It’s statistically likely that your agency has been excluded from a pitch process or short list, without realising you were on it in the first place. This is how it happens.
I phoned an agency recently with a question that, answered correctly, would secure their place on a pitch shortlist. A simple question, a formality really, but a quick response was needed. I called the switchboard, and asked to talk to the person who dealt with new business.
Her: “They’re both out.”
Me: “It’s quite urgent I’m afraid, is there anyone around?”
Her: “You could email Bob, he’s working from home. He’s quite good at answering emails.”
So we do that, and via email Bob and I agree to talk the following morning. When I call the receptionist explains that Bob is in a meeting.
Me: “He’s expecting my call… it’s important.”
Her: “You could email him. He’s quite good at answering emails.”
At this point the agency was excluded from the shortlist. The client I was acting for wouldn’t put up with this standard of service for a moment. I’ve still not heard back from Bob (not his real name) so they’ll never even know that they missed out.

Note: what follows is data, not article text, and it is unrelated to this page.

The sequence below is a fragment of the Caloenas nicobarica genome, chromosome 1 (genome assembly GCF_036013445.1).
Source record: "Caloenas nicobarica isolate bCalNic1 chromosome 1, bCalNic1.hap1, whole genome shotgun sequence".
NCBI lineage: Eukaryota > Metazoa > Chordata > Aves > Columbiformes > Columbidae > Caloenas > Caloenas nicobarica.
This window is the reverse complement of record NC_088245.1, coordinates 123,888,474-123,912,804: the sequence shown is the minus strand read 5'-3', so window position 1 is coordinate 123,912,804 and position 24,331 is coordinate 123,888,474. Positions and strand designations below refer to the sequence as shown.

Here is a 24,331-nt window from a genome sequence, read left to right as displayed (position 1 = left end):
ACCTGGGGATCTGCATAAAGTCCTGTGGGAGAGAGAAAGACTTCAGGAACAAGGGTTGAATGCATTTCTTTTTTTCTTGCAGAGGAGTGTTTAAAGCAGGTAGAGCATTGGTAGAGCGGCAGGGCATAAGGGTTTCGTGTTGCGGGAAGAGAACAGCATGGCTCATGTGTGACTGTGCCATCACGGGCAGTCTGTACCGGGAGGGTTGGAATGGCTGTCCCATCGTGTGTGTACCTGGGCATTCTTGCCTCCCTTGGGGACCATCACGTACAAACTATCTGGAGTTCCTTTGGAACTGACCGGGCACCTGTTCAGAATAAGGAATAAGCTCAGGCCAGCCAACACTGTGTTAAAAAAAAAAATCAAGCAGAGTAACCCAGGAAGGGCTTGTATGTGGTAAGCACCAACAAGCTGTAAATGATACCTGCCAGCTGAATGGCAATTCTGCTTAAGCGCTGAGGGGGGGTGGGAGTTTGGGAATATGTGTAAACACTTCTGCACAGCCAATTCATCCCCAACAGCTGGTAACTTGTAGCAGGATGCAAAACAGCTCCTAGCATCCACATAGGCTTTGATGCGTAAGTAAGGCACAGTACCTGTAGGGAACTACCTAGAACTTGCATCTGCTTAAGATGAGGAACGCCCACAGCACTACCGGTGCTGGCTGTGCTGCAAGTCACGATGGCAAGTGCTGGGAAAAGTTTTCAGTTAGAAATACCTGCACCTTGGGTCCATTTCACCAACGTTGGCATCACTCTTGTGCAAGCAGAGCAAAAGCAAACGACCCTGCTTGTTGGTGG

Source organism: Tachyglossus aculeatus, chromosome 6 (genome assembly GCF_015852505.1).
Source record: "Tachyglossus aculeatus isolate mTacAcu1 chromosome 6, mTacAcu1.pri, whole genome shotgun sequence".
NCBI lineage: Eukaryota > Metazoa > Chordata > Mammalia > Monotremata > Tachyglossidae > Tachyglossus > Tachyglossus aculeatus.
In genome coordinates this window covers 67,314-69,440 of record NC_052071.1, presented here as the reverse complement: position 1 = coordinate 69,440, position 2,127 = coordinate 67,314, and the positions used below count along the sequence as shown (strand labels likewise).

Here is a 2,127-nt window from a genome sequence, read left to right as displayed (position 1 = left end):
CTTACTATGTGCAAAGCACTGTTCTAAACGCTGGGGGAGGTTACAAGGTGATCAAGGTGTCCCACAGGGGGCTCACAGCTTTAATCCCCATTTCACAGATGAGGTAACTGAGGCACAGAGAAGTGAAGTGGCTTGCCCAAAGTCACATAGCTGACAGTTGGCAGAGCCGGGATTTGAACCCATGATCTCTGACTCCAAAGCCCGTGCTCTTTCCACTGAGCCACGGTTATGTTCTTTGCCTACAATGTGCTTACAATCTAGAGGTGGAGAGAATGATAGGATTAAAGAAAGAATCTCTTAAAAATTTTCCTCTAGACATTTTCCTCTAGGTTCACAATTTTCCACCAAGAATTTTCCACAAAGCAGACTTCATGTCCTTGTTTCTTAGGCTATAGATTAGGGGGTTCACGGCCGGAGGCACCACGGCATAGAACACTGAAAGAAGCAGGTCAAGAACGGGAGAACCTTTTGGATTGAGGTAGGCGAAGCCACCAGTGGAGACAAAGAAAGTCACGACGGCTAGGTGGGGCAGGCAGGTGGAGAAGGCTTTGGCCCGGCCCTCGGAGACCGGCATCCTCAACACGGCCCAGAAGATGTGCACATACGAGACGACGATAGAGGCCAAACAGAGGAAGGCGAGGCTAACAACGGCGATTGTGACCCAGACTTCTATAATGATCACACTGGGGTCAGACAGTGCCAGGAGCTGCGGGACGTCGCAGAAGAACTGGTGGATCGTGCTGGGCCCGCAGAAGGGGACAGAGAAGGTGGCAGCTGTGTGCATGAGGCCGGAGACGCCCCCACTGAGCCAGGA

It never ceases to amaze me that agencies can invest so much time and money in chasing down opportunities, but put zero effort into making it easy and efficient for clients to give them their business.
It’s about thinking through the ‘customer journey’ (an overworked phrase in the agency world), and making sure that there is no way an inbound caller can put down the phone without being spoken to by someone who will properly own the enquiry, and follow it up.
It’s not hard to create a list of people familiar with the agency elevator pitch, who can field an inbound call and not have to take a message.
But of course anybody can pick up a phone. The agencies that do well in new business tend to be the ones that have a strong ‘new business culture’. That means that it’s really clear that new business is everyone’s responsibility, and an opportunity for anyone to make a contribution. Have you ever spoken to your staff about what to do if an inbound new business call comes in? Do they know what to do, what to say?
Do you have a procedure to pick up on inbound new business email enquiries quickly and respond quickly? I personally hate anonymous email addresses like “info@”; much better to give a real person the responsibility. Nobody wants to email a machine, or an anonymous group.
One of the other agencies I contacted had also been unable to field a real person to talk to, and I’d had to leave a message. The difference was that their MD phoned me back within the hour, from home, with a couple of screaming kids in the background. Hurrah – an agency that cares. It was an easy ‘yes’ from me.